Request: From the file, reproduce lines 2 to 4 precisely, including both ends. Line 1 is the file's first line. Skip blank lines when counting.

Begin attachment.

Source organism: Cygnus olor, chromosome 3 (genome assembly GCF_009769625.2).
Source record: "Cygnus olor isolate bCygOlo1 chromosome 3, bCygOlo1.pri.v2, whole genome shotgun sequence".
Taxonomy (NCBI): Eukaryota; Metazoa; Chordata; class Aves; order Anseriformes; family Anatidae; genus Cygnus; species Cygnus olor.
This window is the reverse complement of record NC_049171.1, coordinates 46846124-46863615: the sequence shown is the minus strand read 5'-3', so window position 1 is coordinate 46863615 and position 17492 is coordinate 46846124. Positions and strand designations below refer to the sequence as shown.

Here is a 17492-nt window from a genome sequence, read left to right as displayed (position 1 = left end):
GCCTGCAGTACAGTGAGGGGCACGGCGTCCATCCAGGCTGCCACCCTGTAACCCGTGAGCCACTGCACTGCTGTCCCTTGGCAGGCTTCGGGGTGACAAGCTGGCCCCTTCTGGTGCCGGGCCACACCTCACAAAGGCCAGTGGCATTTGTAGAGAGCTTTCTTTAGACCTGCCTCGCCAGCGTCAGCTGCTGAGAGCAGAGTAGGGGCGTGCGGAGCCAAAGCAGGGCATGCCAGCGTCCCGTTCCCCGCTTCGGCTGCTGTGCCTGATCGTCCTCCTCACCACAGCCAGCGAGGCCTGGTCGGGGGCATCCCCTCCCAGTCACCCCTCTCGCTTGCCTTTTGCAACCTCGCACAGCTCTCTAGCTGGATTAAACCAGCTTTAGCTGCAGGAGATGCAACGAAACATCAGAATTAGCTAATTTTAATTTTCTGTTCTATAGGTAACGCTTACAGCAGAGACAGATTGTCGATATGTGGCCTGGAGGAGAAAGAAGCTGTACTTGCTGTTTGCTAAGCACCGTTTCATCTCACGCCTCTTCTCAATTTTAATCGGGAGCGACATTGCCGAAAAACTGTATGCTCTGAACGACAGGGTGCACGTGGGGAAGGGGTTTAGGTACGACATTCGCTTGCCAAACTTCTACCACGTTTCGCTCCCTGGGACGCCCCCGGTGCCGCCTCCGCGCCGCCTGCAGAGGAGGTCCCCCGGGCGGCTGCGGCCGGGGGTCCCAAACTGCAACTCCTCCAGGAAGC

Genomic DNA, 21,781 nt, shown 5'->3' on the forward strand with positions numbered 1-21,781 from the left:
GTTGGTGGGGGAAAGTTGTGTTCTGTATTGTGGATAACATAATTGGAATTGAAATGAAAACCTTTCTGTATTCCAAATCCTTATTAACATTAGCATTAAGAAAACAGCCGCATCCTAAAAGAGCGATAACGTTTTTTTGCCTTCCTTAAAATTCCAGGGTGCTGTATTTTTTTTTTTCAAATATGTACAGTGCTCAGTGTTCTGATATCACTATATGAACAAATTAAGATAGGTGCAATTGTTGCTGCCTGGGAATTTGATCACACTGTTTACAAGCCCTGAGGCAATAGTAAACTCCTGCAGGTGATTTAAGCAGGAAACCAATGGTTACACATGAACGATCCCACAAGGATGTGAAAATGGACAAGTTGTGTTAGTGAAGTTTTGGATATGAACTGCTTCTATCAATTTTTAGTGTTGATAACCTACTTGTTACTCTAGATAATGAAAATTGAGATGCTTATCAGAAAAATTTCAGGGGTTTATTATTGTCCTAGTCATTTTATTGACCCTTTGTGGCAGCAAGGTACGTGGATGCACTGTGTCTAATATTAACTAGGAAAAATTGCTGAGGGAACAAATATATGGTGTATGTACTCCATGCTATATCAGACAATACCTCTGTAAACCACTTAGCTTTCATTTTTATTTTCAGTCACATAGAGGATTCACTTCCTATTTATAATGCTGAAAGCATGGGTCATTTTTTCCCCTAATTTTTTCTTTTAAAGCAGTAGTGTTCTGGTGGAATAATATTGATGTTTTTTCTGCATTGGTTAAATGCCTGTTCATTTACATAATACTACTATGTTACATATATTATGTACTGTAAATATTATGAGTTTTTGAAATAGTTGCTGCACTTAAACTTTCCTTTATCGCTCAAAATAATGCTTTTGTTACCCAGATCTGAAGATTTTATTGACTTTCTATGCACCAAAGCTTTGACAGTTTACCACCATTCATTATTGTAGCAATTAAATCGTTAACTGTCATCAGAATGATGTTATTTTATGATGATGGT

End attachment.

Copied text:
Source record: "Cygnus olor isolate bCygOlo1 chromosome 3, bCygOlo1.pri.v2, whole genome shotgun sequence".
Taxonomy (NCBI): Eukaryota; Metazoa; Chordata; class Aves; order Anseriformes; family Anatidae; genus Cygnus; species Cygnus olor.
This window is the reverse complement of record NC_049171.1, coordinates 46846124-46863615: the sequence shown is the minus strand read 5'-3', so window position 1 is coordinate 46863615 and position 17492 is coordinate 46846124. Positions and strand designations below refer to the sequence as shown.